What scared me was the realization it was one or the other. I could not fathom giving up the drama ministry. Many say, “It must have taken great faith to walk away from your business for full time ministry.” And I tell them, “Nope, it took great faith to tell my wife.” Within 3 days, yes 3 days, I had a buyer for the business and seed money for the ministry. God slammed the door behind me, knowing I was more like Simon than I did.
The Ft. Lauderdale Christmas Pageant began with seven performances in 1990. Today we have 19 performances with nearly 50,000 in attendance every year. It’s a pretty big deal and has won two Emmys. The ministry began as a hobby, but 16 years later we have presented dramas overs 600 times with more than 10,000 decisions for Christ it is safe to say it ain’t no hobby to our Lord and certainly no longer to me.
CBN: Your books have masterfully drawn from the fringe of characters found in the Bible (Zacchaeus, a shepherd boy, and an inn keeper). What is your inspiration for your writings?
Mac: When scripting for the pageant I inadvertently began reading from the character’s perspective in 1st person – that made all the difference. I “took on” the character and could easily see they were real human beings, multi-faceted, emotional, had good days and bad like us all. I used a Greek dictionary to help flesh out those emotions and then acted them out in my mind’s eye. Then, and perhaps this was a turning point in getting to the bottom of many passages, I began to ask why. Next, of course, I had to find the answers to all the why’s. Those answers, or at least my interpretations of the answers lead me to a better understanding of the character’s behavior…for instance, why did a nice Jewish boy grow up to be a despised tax collector in 1st century Jericho? How did Zacchaeus’s “small of stature” effect him socially? So, I created a back story to show him as a picked on youngster with a tough old man for a dad. When I investigated Hebrew life for youngsters I found fascinating details of Hebrew school and place Zacchaeus in that scenario, and so on.
CBN: What would you say to the one who says that you take too much artistic license in writing your novellas?
Mac: I love this question. It gives me the opportunity to ask them, “Which passage or chapter is giving you issue?” If they indeed read the book, (or seen the play) and they have an example, it gives me an opportunity to question my decision for writing that particular piece. Anyone who questions my writing or dramas, and, specifically, anyone who may be confused about a paragraph, scene or chapter, usually means I need to do a better job of presenting that passage. It is my job to make it clear and easy to follow – it is not my job to use artistic license as an excuse to manipulate the story or the audience.
CBN: Your most recent trilogy features the Apostle Peter. Why did you choose this particular apostle?
Mac: Hah – easy – my alter ego. Peter was the first drama and my persona since 1990 in the Ft. Lauderdale Christmas Pageant. The more I know him, the more I know myself. Unfortunately I have most of his lousy traits, but those traits come out in the writing and the dramas as well. Peter asked tough questions and has enormous doubts. But, he also takes seriously his responsibilities and does not give a second thought to taken risks. As John Ortberg’s book, “If you want to Walk on Water, You got to get out of the Boat” (Zondervan), so aptly shows the risk/reward of spontaneous faith, Peter is my hero regardless of his misadventures. We all identify with Peter and we should. I thought at one time, “I’m not like Peter, I would never deny my Jesus.” REALLY – and then remember the times I was in the wrong place and no one knew I was a Christian – that’s denial. We both have forgiveness.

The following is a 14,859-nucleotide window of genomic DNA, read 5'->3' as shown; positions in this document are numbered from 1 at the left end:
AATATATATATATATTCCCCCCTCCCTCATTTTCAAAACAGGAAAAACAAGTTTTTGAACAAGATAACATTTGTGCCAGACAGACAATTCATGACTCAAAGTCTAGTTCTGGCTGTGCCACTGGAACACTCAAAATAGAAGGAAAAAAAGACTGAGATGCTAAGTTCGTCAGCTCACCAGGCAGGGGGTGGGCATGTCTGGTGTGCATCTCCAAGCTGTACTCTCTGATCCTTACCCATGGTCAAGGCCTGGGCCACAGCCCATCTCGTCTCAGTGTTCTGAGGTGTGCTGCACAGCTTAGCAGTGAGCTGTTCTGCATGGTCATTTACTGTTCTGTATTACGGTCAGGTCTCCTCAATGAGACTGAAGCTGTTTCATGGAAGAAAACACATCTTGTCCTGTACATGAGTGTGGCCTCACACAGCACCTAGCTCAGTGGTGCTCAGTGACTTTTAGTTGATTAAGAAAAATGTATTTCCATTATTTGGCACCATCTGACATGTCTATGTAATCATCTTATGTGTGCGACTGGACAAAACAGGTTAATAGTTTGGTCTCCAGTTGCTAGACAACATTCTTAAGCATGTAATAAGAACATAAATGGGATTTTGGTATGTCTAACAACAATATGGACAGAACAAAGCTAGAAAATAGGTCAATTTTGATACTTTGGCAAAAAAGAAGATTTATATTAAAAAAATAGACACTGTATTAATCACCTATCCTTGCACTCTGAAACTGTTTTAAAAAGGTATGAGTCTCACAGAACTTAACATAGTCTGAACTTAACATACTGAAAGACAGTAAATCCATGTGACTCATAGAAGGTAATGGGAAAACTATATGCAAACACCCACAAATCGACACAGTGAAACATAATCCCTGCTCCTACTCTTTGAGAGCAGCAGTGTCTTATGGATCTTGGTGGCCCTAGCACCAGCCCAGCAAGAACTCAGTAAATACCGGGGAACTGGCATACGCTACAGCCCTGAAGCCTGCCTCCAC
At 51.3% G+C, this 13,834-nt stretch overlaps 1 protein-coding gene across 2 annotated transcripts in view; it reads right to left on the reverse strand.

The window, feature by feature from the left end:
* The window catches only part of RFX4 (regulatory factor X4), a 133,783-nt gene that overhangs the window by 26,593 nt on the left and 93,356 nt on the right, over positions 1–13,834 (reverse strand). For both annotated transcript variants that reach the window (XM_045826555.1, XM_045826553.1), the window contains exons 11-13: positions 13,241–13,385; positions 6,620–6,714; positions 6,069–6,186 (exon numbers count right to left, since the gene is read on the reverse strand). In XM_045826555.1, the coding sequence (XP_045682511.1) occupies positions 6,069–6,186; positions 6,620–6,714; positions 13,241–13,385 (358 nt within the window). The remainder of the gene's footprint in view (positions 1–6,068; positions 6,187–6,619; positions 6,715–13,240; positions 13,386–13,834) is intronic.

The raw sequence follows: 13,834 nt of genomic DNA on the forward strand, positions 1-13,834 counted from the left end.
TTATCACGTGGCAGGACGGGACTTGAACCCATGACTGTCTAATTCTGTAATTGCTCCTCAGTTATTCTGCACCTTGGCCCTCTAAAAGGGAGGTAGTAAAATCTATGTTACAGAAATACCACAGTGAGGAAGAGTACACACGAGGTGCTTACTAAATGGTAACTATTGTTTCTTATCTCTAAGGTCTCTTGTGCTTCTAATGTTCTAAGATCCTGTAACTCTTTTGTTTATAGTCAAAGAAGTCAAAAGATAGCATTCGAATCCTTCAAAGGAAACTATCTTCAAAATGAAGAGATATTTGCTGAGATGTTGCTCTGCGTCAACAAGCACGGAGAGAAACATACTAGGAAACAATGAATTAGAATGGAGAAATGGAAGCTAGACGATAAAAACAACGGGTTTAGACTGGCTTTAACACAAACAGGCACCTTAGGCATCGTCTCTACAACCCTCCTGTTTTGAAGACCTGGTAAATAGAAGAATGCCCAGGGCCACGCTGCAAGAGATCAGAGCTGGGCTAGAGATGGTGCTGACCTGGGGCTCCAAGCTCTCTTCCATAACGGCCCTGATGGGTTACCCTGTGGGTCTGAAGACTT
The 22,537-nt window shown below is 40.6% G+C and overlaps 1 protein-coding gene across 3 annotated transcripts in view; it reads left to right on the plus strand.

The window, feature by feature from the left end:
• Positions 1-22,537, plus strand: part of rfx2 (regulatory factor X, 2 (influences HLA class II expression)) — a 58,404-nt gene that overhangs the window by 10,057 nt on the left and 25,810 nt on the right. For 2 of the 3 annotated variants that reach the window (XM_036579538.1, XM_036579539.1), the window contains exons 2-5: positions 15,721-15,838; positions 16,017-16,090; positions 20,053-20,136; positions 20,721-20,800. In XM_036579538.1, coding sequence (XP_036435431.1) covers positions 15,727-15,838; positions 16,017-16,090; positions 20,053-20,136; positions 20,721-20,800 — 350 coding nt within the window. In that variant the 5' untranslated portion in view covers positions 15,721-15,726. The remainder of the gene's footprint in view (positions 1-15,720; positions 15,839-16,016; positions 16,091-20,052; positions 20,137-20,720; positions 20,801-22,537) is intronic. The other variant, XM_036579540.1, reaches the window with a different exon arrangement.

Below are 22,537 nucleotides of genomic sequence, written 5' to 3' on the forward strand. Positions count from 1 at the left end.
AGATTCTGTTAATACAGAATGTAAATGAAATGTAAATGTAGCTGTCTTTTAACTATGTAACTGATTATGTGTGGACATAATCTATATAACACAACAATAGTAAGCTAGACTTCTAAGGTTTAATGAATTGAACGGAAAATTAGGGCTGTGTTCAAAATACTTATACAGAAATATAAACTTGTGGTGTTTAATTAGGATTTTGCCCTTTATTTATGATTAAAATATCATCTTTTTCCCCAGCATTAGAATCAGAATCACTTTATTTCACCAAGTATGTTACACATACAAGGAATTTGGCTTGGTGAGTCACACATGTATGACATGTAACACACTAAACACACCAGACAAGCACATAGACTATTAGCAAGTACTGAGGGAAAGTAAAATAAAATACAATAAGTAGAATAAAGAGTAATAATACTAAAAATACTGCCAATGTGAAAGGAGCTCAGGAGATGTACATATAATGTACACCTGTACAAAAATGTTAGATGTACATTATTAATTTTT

CBN: When I first talked with you, I told you I was skeptical of this genre of writing. What would you say to someone like me?
Mac: Terry, if more folks (and Christians, DUH) would be that honest, there is nothing I need to say, but lots to admire. One thing in my corner is the size of my modest books. They are not intimidating. Even my non-religious friends and family will read my short novels. If a skeptic, like you, will say, “OK, but I’m going to be honest about how I like your book”, what more can I ask? I had a brainiac read my first, “Forever Changed” and admitted it was not challenging enough for him – I read his book and could not digest the foreword so I told him, “We’re even.” As my wife says, “That’s why there’s chocolate and vanilla.”
CBN: How can we pray for you and your ministry?
Mac: WOW, and praise the Lord! A couple of things come to mind. 1. My big head (a Simon Peter trait). I must keep the proper attitude and remember constantly if any good is in my books or dramas, it is a Holy Sprit download and not a Mac masterpiece. I receive way too much attention, credit and applause and too often forget, God doesn’t need me. He chooses to use me as long as I can be trusted with his gifts. 2. Keeping in step with Him. I tend to dash ahead – “Come on God, we have work to do.” Sooooo much more successful with I keep pace. (Remind you of anyone?)
Thank you, Mac for taking the time to to answer these questions. May the Lord continue to bless your ministries to His glory.